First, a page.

My Slice of Sicily
Last April, for my friend’s birthday, I was lucky enough to be invited to a traditional Italian villa, nestled away in the Sicilian hills. Just as a disclaimer, this trip was extremely spoiling, and I doubt I will ever be lucky enough to attend such an indulgent affair again, I just don’t want anyone to think this is the kind of lifestyle I lead on the daily!
We flew from glamorous London Gatwick to Catania airport and all 15 of us were transported, via coach, down the eastern coast to our Sicilian abode. The villa fitted seamlessly into the surrounding Noto countryside, and its Baroque architecture smouldered in the afternoon sun. The night began as all holidays do: getting a little too excited at the bar. The only difference was that our villa actually had its own, complete with smiling bartender, something that still amazes me today. The villa followed a Mediterranean style, with stucco walls, arches, red tile clay roofs, and an enclosed courtyard that all the rooms came off. The grounds had a naturally heated pool, manicured, plush hedges, and its own, slightly decrepit, vineyard.
Noto and Ortiga
Our first day started early and we headed into the town of Noto. Noto boasts a less touristy alternative to northeastern towns, such as Taormina, with accessible Greek ruins and secretive little beaches, all on its doorstep. I’d heard that it has the charm and history of Rome, mixed with an airy, seaside charm. I’ve never been to Rome, nor do I know exactly what airy charm entails, but all I can say is covering the town on foot was certainly a romantic experience. From Noto we then drifted to Ortigia, which has an incredible food market every Sunday, which our trip luckily coincided with, with plump tomatoes, glistening grapes, and the freshest fish you can imagine, ranging from sea bass to swordfish. Sicilian fishmongers are skilled beyond belief, and their constant shouting and gesticulating with their huge knives make the market an unforgettable experience.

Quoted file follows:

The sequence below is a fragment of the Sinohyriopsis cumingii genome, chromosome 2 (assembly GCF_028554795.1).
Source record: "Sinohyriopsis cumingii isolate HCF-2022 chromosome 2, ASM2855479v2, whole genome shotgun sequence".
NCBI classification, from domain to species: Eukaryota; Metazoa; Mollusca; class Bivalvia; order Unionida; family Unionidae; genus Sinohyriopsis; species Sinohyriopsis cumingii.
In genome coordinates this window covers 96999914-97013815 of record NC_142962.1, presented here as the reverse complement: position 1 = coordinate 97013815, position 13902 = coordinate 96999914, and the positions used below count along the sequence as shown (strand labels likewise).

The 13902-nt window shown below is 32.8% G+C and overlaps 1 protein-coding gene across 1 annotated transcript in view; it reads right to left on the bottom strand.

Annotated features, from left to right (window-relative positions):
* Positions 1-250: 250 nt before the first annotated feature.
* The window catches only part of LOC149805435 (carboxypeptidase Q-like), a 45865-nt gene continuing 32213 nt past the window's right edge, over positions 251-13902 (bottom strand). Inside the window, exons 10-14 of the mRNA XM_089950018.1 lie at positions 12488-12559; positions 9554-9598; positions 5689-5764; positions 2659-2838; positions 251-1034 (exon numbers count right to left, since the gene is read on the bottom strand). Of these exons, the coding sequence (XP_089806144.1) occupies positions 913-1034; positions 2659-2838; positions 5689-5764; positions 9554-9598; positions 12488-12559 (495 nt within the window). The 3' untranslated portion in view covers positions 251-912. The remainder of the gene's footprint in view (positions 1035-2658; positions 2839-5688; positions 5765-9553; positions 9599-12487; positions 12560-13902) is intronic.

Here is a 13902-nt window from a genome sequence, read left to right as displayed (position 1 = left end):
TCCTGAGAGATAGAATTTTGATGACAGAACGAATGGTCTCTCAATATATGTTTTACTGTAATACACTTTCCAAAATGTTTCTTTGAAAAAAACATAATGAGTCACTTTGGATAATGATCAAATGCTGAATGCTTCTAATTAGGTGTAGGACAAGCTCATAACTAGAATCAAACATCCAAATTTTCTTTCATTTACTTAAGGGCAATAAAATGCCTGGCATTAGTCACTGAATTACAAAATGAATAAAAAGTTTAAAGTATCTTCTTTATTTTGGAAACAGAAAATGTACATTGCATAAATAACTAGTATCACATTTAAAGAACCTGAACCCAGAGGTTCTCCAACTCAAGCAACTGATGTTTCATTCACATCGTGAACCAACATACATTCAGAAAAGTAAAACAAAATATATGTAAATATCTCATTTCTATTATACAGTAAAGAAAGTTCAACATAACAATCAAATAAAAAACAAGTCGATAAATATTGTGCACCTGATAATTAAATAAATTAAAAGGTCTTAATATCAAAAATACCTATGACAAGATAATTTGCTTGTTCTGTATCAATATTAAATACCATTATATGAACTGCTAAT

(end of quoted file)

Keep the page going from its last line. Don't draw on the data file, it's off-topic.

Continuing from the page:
The Wine Tasting
My highlight of the trip had to be our trip to Giasira estate, a wine farm built on 130 hectares in the Ritillini district and famed for its Moscato Bianco. We rocked up, not exactly knowing to expect and were greeted with our first wine of the day, alongside a pouch that hung around our neck to keep our wine glasses in as we walked around the grounds. As the day advanced we were lead through the actual vineyards and shown the traditional ways in which wine was made, and the significance of the soil and hang-time associated with the differing types of wine. The most humbling part of the day was our trip into the basement of the fermentation building where hundreds of barrels were kept in a cold cellar. The giant vats, which may have seemed bigger due to the wine, converts the sugar to alcohol which creates heat, which is why the vats are needed to artificially cool the chambers. Please correct me if I’m wrong as my memory of this day is kinda hazy...for some reason. We finished the day with lunch sat above the vineyards, and were served a selection of Italian antipasti, with homemade sundried tomatoes and olive oil on freshly made bread, before finishing with freshest kale-pesto rigatoni I have ever had the pleasure of tasting.
How You Can Visit Sicily From Home
Although times are crazy, and Sicily may seem further away than ever before, there are plenty of ways to transport yourself there without having to leave the comfort of your home.
- Sicily is a special place for food, most notably, in my opinion, for seafood, but a simpler way to enjoy their exploration of flavours is through the most honest representation of Sicilian cuisine: Pasta alla Norma. The dish is made from tomatoes, aubergines, garlic basil and, the staple of the dish, ricotta salata, salted ricotta.
- If you’re a fan of wine, there are three key red grapes to explore, Nero d’Avola, Frappato, Nerello Mascalese. The most common, and widely appreciated, is the Nero d’Avola, which can be found in most supermarkets. For White wines, Catarratto is the most popular grape, boasting soft, dry wine and widely available. If you’re looking for something a bit more interesting, or for a special occasion, look into ordering some Carricante, or Etna Bianco, which are dry and medium-bodied wines with a zippy acidity.
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